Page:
While valuations are 28 percent below the 1990s rally, low earnings multiples are also a sign that investors don’t trust the economy will grow fast enough to support analyst estimates of future profits. S&P 500 earnings rose 1.8 percent in the quarter ending March 31, more than 11,000 analyst estimates show. That compares with an average of 4.7 percent last year and 25 percent in 2010 and 2011, according to Bloomberg data.
“Even though the market’s up, there’s still a great deal of concern from investors,” Matt McCormick, who helps oversee $9.1 billion as a money manager at Cincinnati-based Bahl & Gaynor Inc., said in a May 9 phone interview. “It’s a situation where people really need to be selective.”
The breadth of this rally is also a consequence of investors favoring industries where earnings are less likely to plummet should the economy weaken. Health-care and household product companies posted the biggest gains in the S&P 500 last quarter, at 15 percent and 14 percent. So-called defensive shares have an average dividend yield of 2.4 percent, compared with 1.7 percent for cyclical stocks, data compiled by Bloomberg show.
Advances in companies that fund managers buy when they are expecting gains to slow have resulted in a smaller spread between the market’s leaders and laggards compared with the dot-com era. During the 1990s, computer makers and software designers surged 587 percent, more than four times as much as any other industry in the S&P 500 and at least 31 times more than utilities and household-product makers. Since March 2009, consumer discretionary shares have jumped 258 percent, or about three times as much as the worst-performing industries.
Yahoo! Inc. (YHOO), the search engine operator, posted the biggest gain in the last 50 months of the 1990s rally, surging 180-fold, while personal-computer maker Dell Inc. rose about 7,000 percent. The biggest gains since March 2009 are Regeneron in Tarrytown, New York, at 2,106 percent, Parsippany, New Jersey-based Wyndham at 1,986 percent, and television network CBS Corp., up 1,445 percent.
Eighteen stocks increased by more than 1,000 percent during the last 50 months of the 1990s rally, twice as many as now. With fewer companies posting returns of that size, individual investors have yet to return to stocks, according to Nick Sargen, who oversees almost $45 billion as chief investment officer at Fort Washington Investment Advisors in Cincinnati.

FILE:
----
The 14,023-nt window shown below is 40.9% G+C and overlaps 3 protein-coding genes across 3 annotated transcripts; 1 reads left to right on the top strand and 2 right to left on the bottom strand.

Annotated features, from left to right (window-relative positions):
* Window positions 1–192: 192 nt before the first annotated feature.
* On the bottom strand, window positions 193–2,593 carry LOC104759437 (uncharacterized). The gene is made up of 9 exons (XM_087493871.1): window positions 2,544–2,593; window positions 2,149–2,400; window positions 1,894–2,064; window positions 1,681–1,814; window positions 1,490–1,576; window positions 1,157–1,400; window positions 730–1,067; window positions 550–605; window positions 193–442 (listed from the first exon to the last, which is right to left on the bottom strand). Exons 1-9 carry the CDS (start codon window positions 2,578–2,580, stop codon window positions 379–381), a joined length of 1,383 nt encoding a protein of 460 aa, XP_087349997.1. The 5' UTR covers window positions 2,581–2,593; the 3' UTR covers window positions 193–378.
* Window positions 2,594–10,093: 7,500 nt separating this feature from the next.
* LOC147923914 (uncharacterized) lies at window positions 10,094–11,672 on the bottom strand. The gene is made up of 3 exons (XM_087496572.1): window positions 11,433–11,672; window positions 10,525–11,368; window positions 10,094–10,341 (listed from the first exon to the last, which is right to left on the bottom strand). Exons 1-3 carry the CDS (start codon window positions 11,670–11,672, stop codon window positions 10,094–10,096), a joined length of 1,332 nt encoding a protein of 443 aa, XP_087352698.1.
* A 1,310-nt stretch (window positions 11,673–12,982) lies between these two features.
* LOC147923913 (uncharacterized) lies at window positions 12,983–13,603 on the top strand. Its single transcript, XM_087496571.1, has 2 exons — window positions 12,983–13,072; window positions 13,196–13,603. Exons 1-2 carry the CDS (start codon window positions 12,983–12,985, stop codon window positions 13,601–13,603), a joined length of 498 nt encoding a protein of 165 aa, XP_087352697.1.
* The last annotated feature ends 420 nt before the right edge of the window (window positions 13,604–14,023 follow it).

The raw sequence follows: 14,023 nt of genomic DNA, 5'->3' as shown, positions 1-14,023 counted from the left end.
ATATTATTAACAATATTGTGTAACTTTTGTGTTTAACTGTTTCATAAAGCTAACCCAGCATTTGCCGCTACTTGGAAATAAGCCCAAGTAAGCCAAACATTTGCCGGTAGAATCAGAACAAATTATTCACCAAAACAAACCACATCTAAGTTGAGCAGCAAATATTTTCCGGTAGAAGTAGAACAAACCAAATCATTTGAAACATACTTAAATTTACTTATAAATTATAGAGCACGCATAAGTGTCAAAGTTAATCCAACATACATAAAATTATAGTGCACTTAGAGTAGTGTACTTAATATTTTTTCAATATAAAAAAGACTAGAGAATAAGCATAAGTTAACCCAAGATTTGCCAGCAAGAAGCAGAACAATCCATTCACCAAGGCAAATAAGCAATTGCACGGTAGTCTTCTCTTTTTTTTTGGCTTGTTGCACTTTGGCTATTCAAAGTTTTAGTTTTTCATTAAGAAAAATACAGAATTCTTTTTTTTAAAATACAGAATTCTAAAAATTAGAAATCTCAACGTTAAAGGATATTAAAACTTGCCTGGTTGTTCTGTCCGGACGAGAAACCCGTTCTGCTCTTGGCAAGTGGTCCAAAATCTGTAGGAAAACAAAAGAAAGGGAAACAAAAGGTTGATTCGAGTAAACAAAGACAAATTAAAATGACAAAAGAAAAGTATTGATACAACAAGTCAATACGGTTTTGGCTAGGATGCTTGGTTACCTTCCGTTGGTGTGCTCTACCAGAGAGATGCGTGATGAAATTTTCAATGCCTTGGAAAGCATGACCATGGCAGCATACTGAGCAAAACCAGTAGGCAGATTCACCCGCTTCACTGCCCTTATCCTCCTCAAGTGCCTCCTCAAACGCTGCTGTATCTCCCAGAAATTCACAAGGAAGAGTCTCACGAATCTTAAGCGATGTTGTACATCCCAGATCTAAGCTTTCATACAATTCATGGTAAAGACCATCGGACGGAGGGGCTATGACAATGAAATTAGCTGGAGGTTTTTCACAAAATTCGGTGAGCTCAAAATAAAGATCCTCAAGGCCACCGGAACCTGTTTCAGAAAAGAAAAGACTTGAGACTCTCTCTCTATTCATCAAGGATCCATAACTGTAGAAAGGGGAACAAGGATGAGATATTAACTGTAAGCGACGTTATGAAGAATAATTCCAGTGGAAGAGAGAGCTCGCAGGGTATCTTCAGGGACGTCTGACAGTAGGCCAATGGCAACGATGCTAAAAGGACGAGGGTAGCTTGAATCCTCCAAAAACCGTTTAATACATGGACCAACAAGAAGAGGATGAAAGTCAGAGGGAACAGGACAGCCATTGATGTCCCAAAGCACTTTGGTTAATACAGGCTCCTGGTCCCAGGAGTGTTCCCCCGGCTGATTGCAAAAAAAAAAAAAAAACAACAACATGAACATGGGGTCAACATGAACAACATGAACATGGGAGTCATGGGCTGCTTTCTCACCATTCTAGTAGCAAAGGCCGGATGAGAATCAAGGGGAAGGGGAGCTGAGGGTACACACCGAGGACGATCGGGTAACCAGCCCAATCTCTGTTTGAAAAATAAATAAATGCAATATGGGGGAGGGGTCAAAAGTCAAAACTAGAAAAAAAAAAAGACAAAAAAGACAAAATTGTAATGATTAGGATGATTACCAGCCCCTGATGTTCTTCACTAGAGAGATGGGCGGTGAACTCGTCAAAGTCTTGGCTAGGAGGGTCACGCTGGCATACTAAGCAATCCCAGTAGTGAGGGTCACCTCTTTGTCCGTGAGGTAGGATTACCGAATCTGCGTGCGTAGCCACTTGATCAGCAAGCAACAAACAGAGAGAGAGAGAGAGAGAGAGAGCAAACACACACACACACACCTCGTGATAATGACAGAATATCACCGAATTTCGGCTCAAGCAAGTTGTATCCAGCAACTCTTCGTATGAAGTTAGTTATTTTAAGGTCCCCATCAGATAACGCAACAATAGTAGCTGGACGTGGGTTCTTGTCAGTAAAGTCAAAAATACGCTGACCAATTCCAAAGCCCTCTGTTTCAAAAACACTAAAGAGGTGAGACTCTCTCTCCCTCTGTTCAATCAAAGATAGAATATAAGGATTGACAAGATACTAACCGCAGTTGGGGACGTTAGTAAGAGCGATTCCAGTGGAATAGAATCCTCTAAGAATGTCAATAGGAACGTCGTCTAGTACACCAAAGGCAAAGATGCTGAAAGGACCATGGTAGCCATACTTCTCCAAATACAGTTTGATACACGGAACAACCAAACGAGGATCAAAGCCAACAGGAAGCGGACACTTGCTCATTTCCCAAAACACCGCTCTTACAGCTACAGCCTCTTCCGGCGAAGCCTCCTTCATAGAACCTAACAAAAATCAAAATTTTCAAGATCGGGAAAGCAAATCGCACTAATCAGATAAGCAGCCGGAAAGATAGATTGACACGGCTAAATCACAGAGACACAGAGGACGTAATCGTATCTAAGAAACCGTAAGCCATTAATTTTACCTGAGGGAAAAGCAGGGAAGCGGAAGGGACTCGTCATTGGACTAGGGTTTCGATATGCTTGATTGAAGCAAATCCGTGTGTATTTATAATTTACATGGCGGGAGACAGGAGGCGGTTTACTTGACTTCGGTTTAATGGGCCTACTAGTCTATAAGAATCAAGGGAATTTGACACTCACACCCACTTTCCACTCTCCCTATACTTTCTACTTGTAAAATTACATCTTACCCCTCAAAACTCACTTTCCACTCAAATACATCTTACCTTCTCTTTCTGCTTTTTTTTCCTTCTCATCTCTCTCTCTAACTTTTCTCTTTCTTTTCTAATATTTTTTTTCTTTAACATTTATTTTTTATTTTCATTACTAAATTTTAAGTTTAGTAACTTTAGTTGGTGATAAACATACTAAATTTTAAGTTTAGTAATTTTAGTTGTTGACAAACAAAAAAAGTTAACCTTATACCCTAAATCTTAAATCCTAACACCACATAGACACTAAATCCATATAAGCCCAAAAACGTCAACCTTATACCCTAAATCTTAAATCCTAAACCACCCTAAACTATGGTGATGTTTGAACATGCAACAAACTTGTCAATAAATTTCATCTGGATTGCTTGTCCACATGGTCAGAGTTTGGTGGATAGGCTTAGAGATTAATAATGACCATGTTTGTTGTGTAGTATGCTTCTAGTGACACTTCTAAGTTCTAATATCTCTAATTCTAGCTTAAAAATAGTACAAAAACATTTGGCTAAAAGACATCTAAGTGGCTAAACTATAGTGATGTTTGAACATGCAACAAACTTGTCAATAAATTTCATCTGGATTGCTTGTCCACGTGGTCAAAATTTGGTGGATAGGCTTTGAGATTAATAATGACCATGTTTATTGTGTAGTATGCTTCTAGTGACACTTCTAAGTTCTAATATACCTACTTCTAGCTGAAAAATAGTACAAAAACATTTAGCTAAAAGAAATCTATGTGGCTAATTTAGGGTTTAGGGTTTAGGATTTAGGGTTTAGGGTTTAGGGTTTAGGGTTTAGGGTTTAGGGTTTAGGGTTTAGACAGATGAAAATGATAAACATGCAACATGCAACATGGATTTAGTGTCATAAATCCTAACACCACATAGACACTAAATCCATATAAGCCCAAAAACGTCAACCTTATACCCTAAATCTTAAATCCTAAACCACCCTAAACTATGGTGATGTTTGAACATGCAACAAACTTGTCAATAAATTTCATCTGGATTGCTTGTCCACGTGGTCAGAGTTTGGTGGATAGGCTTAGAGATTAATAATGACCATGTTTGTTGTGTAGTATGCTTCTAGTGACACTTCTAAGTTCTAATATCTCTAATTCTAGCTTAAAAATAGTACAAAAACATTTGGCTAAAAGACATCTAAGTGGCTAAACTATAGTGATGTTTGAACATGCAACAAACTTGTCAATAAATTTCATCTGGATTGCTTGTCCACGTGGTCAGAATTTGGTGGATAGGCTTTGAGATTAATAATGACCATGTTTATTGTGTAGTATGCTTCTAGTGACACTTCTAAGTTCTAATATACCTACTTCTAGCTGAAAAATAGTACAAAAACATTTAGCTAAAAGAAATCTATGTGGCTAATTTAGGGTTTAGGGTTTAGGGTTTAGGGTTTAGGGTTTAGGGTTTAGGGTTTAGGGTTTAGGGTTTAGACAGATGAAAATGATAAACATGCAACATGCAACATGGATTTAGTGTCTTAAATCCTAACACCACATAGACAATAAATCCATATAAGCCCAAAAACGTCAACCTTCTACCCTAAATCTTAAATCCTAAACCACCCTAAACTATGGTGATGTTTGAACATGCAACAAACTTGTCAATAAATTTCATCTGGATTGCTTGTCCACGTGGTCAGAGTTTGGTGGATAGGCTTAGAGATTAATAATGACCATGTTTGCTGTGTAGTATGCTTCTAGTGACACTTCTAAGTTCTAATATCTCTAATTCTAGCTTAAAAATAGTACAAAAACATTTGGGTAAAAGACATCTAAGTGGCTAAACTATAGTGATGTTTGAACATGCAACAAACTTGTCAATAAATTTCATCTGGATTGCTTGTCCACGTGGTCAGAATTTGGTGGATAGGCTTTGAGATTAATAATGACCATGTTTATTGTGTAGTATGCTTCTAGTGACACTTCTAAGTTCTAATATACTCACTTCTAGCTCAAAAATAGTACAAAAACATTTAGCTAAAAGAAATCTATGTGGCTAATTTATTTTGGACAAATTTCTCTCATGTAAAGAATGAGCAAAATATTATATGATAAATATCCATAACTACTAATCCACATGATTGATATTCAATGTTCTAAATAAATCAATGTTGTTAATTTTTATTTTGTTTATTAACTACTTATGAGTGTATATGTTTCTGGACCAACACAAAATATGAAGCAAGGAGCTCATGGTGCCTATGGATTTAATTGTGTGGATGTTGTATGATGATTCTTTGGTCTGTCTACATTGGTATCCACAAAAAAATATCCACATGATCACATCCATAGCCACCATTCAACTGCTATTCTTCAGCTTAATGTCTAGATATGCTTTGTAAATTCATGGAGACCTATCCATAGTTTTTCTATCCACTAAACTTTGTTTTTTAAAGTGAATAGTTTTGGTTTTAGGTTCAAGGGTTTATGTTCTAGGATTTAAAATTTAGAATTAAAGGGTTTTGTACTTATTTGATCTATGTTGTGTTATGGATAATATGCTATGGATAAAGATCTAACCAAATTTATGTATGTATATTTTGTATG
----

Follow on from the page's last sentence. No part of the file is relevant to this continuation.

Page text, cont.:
“The retail investors are more momentum-based, so they don’t go buy names because they’re cheap, they say look, that stock’s on a tear, I want some of that,” Sargen said in a May 8 phone interview. “That’s what was happening in the 1990s. It was a momentum driven market, and the thing was it was a good call for five years, so you did OK, until you didn’t,” he said.
“This just hasn’t been a momentum-driven market today,” Sargen said. “Retail investors have just missed the rally and they’re only now starting to become converts.”
Mutual funds owning bonds have received more than four times as much money as those owning U.S. stocks in 2013, data from Washington-based Investment Company Institute show. Investors withdrew almost $400 billion from American equity funds over the last four years and added more than $1 trillion to bonds.
Treasuries have underperformed stocks during the bull market, losing 0.1 percent this year, compared with the S&P 500’s 15 percent, data from Bank of America Merrill Lynch and Bloomberg show. While bonds beat stocks in 2011, equities outperformed in 2010 and 2012, giving stock investors a total return about nine times as big as bondholders since March 2009.
In its broadest definition, the 1990s technology rally represented the conclusion of a bull market that began a decade earlier, in 1987, which produced a total return in the S&P 500 of 843 percent and annual gains of 20 percent, data compiled by Bloomberg show. While the rally since 2009 has lasted only about 30 percent as long, it’s approaching the average of five years for advances that lasted more than four months since World War II.
“That momentum just went on and on and on in ’96, ’97, ’98 and ’99, and it just got completely out of hand,” Brian Barish, president of Denver-based Cambiar Investors LLC, which manages about $8 billion, said in a May 9 phone interview. “We’re still finding lots of stocks today that are very compressed for what they are,” he said. “There’s a pretty good story out there this time.”